Evanston partners with Northwestern and community organizations to provide residents jobs, training


Source: City of Evanston

Students line up at youth job fair run through Evanston. The Workforce Development Program expands on the Mayor’s Summer Youth Employment Program, extending opportunities to adults.

James Pollard, Reporter

Evanston is partnering with Northwestern University and other community organizations to help residents develop skills and find jobs.

Launched in 2014, the Workforce Development Program expands on the Mayor’s Summer Youth Employment Program, connecting teens with summer employment in the city. Wilson (4th) said the Workforce Development Program focuses on job opportunities for adults, giving them skills for future employment.

“It’s not really enough to get somebody that first job,” said Ald. Donald Wilson (4th), a member of the city’s economic development committee. “You don’t want to just stop there.”

Residents can apply for the program on the city’s website, at Evanston Public Library, at recreation centers or through the Evanston Youth Job Center, according to the city’s website.

In addition, Northwestern will provide opportunities for Evanston community members to take part in training programs alongside contractors working on construction, renovation and maintenance projects at the University. Contractors with projects valued at $1 million or more will be required to comply with this program, Dave Davis, the executive director of neighborhood and community relations at Northwestern, said in an email.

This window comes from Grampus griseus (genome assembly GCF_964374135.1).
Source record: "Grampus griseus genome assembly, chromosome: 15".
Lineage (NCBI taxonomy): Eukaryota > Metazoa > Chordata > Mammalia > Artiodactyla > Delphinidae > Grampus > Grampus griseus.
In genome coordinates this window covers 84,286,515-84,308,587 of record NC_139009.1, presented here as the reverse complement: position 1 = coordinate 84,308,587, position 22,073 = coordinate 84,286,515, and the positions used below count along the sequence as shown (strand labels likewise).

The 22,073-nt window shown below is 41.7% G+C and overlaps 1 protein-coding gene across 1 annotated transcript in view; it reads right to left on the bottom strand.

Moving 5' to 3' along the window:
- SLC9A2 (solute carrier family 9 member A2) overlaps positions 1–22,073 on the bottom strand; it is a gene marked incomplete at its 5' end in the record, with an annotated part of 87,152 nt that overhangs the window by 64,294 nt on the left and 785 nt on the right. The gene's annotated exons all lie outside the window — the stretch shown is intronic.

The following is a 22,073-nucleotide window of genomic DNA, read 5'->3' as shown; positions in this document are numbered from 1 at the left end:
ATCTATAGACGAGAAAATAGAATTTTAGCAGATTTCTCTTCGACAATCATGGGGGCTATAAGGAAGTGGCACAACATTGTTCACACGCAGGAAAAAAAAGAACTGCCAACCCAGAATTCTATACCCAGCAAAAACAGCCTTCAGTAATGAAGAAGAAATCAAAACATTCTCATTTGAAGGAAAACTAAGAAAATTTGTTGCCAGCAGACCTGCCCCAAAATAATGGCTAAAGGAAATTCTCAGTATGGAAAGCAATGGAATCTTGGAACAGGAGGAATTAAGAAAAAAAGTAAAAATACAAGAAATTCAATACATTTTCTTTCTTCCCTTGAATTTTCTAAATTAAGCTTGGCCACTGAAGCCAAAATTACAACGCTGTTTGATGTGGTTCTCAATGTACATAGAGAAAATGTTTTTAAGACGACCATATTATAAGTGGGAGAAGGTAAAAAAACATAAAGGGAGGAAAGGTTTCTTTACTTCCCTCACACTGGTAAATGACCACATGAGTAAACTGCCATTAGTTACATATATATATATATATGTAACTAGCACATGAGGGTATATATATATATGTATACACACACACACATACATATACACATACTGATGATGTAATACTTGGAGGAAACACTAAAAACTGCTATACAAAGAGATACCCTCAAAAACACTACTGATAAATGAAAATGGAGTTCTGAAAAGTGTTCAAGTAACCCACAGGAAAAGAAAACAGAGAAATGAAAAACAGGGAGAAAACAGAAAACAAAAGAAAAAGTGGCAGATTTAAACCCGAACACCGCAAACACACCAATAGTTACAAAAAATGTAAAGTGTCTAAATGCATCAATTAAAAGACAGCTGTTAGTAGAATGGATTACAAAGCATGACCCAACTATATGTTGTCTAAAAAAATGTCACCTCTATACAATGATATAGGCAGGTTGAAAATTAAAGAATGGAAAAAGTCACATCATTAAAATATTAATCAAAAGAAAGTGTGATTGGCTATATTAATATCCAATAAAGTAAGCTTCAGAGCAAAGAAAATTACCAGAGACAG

“Contractors may be granted waivers if they demonstrate that they’ve reached out to the city and/or unions and were unable to locate individuals suitable for their project,” Davis said.

Davis added that Northwestern has also funded a career partnership manager at Evanston Township High School through the Good Neighbor Fund. The position aims to develop sustainable career paths for recent ETHS graduates, ranging from ages 18 to 25.

Ald. Robin Rue Simmons (5th), the chair of Evanston’s economic development committee, said it is important that the city and University work together because of the presence the University has in the area.

“It’s important that the University partners with the residents and the city and organizations to support households with job opportunities,” Simmons said. “They’re a major employer in town and it’s a great way for Northwestern to show inclusion as they grow economically.”

In addition to contracting jobs at Northwestern, Wilson said the program will focus on a range of other skills like entrepreneurship, technology and coding. He especially wants to help residents start their own small businesses, teaching them bookkeeping and other business skills people might not learn in school.

Curt’s Cafe, which mentors and employs at-risk 15-to-24 year-olds, has also partnered with the development program. Wilson said Curt’s trains its employees in skills that lead to future employment in the food service industry.

Wilson emphasized that this program could impact a range of issues facing the city.

“When we talk about some of the broader issues in the community — for example, affordable housing,” Wilson said, “one of the fundamental problems is not just the cost of the housing, but the fact that people are not getting jobs and don’t have jobs that enable them to appropriately afford housing. So that’s just one piece of the puzzle.”

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